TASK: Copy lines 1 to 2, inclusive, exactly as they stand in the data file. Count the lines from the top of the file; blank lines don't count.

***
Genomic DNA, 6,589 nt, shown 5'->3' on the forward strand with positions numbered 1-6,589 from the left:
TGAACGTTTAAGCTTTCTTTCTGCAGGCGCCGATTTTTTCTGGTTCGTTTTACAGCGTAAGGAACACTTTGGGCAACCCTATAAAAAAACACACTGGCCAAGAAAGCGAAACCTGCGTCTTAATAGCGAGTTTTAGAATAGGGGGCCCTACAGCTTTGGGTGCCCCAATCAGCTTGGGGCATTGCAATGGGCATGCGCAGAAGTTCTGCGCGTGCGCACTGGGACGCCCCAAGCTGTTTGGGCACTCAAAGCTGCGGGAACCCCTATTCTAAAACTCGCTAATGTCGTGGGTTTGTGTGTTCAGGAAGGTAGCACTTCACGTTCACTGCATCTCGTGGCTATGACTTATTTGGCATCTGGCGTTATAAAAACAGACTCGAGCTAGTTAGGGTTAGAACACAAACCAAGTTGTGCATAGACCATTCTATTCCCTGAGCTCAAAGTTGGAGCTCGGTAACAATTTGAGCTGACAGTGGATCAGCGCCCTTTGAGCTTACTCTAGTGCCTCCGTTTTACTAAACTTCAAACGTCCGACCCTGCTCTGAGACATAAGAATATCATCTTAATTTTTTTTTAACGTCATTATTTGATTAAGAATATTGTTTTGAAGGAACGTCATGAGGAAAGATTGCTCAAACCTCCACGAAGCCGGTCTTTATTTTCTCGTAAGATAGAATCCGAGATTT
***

Genomic DNA, 6,589 nt, shown 5'->3' on the forward strand with positions numbered 1-6,589 from the left:
TGAACGTTTAAGCTTTCTTTCTGCAGGCGCCGATTTTTTCTGGTTCGTTTTACAGCGTAAGGAACACTTTGGGCAACCCTATAAAAAAACACACTGGCCAAGAAAGCGAAACCTGCGTCTTAATAGCGAGTTTTAGAATAGGGGGCCCTACAGCTTTGGGTGCCCCAATCAGCTTGGGGCATTGCAATGGGCATGCGCAGAAGTTCTGCGCGTGCGCACTGGGACGCCCCAAGCTGTTTGGGCACTCAAAGCTGCGGGAACCCCTATTCTAAAACTCGCTAATGTCGTGGGTTTGTGTGTTCAGGAAGGTAGCACTTCACGTTCACTGCATCTCGTGGCTATGACTTATTTGGCATCTGGCGTTATAAAAACAGACTCGAGCTAGTTAGGGTTAGAACACAAACCAAGTTGTGCATAGACCATTCTATTCCCTGAGCTCAAAGTTGGAGCTCGGTAACAATTTGAGCTGACAGTGGATCAGCGCCCTTTGAGCTTACTCTAGTGCCTCCGTTTTACTAAACTTCAAACGTCCGACCCTGCTCTGAGACATAAGAATATCATCTTAATTTTTTTTTAACGTCATTATTTGATTAAGAATATTGTTTTGAAGGAACGTCATGAGGAAAGATTGCTCAAACCTCCACGAAGCCGGTCTTTATTTTCTCGTAAGATAGAATCCGAGATTT